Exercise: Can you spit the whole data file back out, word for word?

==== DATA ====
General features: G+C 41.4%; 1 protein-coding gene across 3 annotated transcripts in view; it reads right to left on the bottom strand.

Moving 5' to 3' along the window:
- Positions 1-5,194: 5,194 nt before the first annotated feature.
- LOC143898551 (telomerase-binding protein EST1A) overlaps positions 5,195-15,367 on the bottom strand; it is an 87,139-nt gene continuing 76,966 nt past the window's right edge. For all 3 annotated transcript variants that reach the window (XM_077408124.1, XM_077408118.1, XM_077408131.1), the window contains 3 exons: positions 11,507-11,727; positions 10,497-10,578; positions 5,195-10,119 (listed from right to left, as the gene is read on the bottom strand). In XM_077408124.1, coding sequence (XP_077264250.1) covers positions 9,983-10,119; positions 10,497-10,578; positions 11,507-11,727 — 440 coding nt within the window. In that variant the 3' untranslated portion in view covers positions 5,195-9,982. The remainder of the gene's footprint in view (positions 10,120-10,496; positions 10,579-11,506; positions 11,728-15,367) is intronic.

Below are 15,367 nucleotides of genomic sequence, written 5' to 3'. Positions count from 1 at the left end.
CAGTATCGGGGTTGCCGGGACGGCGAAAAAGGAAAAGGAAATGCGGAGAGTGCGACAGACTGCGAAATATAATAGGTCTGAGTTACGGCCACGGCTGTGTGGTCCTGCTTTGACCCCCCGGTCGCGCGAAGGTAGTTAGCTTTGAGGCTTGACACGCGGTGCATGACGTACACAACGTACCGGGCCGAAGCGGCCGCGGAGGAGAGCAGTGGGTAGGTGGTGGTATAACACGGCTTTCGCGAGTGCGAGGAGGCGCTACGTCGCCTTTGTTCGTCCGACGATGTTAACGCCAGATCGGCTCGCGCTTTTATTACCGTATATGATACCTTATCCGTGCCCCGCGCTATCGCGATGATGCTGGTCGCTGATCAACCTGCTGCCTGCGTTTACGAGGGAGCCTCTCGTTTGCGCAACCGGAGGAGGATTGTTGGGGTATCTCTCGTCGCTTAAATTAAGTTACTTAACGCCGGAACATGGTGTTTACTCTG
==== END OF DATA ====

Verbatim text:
General features: G+C 41.4%; 1 protein-coding gene across 3 annotated transcripts in view; it reads right to left on the bottom strand.

Moving 5' to 3' along the window:
- Positions 1-5,194: 5,194 nt before the first annotated feature.
- LOC143898551 (telomerase-binding protein EST1A) overlaps positions 5,195-15,367 on the bottom strand; it is an 87,139-nt gene continuing 76,966 nt past the window's right edge. For all 3 annotated transcript variants that reach the window (XM_077408124.1, XM_077408118.1, XM_077408131.1), the window contains 3 exons: positions 11,507-11,727; positions 10,497-10,578; positions 5,195-10,119 (listed from right to left, as the gene is read on the bottom strand). In XM_077408124.1, coding sequence (XP_077264250.1) covers positions 9,983-10,119; positions 10,497-10,578; positions 11,507-11,727 — 440 coding nt within the window. In that variant the 3' untranslated portion in view covers positions 5,195-9,982. The remainder of the gene's footprint in view (positions 10,120-10,496; positions 10,579-11,506; positions 11,728-15,367) is intronic.

Below are 15,367 nucleotides of genomic sequence, written 5' to 3'. Positions count from 1 at the left end.
CAGTATCGGGGTTGCCGGGACGGCGAAAAAGGAAAAGGAAATGCGGAGAGTGCGACAGACTGCGAAATATAATAGGTCTGAGTTACGGCCACGGCTGTGTGGTCCTGCTTTGACCCCCCGGTCGCGCGAAGGTAGTTAGCTTTGAGGCTTGACACGCGGTGCATGACGTACACAACGTACCGGGCCGAAGCGGCCGCGGAGGAGAGCAGTGGGTAGGTGGTGGTATAACACGGCTTTCGCGAGTGCGAGGAGGCGCTACGTCGCCTTTGTTCGTCCGACGATGTTAACGCCAGATCGGCTCGCGCTTTTATTACCGTATATGATACCTTATCCGTGCCCCGCGCTATCGCGATGATGCTGGTCGCTGATCAACCTGCTGCCTGCGTTTACGAGGGAGCCTCTCGTTTGCGCAACCGGAGGAGGATTGTTGGGGTATCTCTCGTCGCTTAAATTAAGTTACTTAACGCCGGAACATGGTGTTTACTCTG